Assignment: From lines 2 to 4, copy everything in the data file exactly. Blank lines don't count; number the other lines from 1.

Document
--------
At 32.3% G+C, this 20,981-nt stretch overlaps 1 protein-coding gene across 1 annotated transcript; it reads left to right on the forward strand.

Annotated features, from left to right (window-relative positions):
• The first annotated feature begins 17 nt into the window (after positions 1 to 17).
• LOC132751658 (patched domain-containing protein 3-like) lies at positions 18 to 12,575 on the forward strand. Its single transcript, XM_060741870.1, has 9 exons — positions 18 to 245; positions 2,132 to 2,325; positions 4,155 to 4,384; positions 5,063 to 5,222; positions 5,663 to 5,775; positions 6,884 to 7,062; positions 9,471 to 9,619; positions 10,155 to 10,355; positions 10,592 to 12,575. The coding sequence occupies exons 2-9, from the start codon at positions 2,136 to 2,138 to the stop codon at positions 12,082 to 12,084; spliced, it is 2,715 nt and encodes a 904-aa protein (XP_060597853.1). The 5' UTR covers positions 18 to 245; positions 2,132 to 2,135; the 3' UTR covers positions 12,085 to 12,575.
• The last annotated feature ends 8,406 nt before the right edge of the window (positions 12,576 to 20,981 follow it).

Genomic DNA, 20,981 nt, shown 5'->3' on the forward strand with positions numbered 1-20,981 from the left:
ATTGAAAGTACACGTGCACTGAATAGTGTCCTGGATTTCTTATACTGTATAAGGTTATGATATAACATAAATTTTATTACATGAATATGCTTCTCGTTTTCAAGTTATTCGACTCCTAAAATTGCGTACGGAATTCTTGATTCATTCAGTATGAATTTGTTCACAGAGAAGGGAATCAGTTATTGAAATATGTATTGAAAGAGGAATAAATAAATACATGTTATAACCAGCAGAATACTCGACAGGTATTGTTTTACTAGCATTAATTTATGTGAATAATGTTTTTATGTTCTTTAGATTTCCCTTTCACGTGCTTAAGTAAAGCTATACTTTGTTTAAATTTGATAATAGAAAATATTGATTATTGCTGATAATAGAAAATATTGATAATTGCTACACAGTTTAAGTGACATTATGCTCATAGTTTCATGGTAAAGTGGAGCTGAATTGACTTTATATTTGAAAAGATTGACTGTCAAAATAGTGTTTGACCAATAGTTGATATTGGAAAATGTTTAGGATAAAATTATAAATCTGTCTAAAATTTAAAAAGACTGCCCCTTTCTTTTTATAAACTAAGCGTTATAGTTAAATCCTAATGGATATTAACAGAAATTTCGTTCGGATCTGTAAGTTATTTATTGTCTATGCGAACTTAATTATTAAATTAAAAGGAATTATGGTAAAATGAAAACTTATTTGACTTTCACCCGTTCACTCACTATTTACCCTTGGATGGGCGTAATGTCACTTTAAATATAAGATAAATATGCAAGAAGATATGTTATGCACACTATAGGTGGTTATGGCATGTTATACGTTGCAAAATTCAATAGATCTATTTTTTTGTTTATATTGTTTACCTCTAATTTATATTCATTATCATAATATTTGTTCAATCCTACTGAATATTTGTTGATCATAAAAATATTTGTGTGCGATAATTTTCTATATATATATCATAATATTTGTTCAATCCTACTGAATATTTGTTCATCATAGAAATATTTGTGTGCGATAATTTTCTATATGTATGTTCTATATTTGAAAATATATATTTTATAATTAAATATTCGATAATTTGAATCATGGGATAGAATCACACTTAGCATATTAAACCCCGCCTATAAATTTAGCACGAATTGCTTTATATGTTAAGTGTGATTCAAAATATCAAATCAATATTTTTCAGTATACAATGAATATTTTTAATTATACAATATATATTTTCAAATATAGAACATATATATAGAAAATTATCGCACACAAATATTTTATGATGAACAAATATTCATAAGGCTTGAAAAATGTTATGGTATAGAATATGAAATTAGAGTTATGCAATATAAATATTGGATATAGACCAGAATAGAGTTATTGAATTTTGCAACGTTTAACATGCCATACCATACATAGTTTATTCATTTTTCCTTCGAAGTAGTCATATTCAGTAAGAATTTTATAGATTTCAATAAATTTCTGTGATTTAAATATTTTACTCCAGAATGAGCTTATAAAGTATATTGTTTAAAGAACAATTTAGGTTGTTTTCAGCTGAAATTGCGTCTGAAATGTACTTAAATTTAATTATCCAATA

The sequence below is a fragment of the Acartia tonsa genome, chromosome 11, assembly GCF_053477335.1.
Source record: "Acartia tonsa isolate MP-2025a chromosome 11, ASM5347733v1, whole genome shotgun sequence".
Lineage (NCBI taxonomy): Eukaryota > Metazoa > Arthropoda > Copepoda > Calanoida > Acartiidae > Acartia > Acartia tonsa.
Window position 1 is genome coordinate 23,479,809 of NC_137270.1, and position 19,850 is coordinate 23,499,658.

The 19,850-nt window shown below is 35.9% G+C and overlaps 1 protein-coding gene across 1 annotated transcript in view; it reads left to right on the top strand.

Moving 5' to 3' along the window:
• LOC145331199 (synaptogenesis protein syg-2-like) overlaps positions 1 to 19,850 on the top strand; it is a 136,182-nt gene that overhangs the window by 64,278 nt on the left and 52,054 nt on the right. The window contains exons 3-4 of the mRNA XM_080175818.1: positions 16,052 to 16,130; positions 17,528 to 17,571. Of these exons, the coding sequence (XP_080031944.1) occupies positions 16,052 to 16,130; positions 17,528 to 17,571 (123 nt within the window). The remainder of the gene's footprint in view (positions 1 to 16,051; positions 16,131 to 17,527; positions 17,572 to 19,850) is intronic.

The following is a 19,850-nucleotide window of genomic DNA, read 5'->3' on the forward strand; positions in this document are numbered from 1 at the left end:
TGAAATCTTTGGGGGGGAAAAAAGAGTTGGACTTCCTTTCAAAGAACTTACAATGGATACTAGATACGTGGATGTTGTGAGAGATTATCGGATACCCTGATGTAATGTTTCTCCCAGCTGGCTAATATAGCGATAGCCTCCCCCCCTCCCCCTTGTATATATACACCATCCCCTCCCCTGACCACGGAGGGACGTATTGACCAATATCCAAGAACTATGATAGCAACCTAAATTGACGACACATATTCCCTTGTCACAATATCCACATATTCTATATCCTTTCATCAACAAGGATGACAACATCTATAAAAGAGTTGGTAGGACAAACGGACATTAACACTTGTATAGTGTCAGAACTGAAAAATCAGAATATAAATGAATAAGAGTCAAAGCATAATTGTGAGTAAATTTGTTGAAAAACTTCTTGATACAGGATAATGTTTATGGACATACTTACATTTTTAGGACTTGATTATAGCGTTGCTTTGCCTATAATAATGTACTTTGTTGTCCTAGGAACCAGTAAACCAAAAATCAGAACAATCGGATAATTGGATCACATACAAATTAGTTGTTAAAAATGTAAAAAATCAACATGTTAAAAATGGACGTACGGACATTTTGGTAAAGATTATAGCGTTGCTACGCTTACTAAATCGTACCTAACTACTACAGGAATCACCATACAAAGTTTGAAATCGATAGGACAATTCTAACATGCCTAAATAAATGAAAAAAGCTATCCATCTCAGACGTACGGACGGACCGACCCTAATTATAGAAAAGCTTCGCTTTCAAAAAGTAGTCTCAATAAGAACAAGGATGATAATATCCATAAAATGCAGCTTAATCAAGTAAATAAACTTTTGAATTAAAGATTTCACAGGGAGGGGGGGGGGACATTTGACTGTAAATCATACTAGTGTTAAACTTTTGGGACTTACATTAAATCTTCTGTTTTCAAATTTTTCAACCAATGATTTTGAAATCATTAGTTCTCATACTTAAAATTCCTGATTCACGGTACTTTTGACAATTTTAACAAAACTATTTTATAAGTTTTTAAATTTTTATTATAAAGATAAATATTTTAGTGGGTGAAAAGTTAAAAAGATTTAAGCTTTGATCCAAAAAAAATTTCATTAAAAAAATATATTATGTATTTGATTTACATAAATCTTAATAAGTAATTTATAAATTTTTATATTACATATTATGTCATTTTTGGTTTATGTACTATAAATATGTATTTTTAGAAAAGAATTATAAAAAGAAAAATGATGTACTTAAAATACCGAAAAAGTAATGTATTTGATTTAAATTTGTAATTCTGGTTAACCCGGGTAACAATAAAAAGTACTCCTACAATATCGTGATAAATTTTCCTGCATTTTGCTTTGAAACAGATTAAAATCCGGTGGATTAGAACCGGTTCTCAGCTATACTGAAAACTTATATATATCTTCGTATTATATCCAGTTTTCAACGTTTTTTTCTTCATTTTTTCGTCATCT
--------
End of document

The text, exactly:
Annotated features, from left to right (window-relative positions):
• The first annotated feature begins 17 nt into the window (after positions 1 to 17).
• LOC132751658 (patched domain-containing protein 3-like) lies at positions 18 to 12,575 on the forward strand. Its single transcript, XM_060741870.1, has 9 exons — positions 18 to 245; positions 2,132 to 2,325; positions 4,155 to 4,384; positions 5,063 to 5,222; positions 5,663 to 5,775; positions 6,884 to 7,062; positions 9,471 to 9,619; positions 10,155 to 10,355; positions 10,592 to 12,575. The coding sequence occupies exons 2-9, from the start codon at positions 2,136 to 2,138 to the stop codon at positions 12,082 to 12,084; spliced, it is 2,715 nt and encodes a 904-aa protein (XP_060597853.1). The 5' UTR covers positions 18 to 245; positions 2,132 to 2,135; the 3' UTR covers positions 12,085 to 12,575.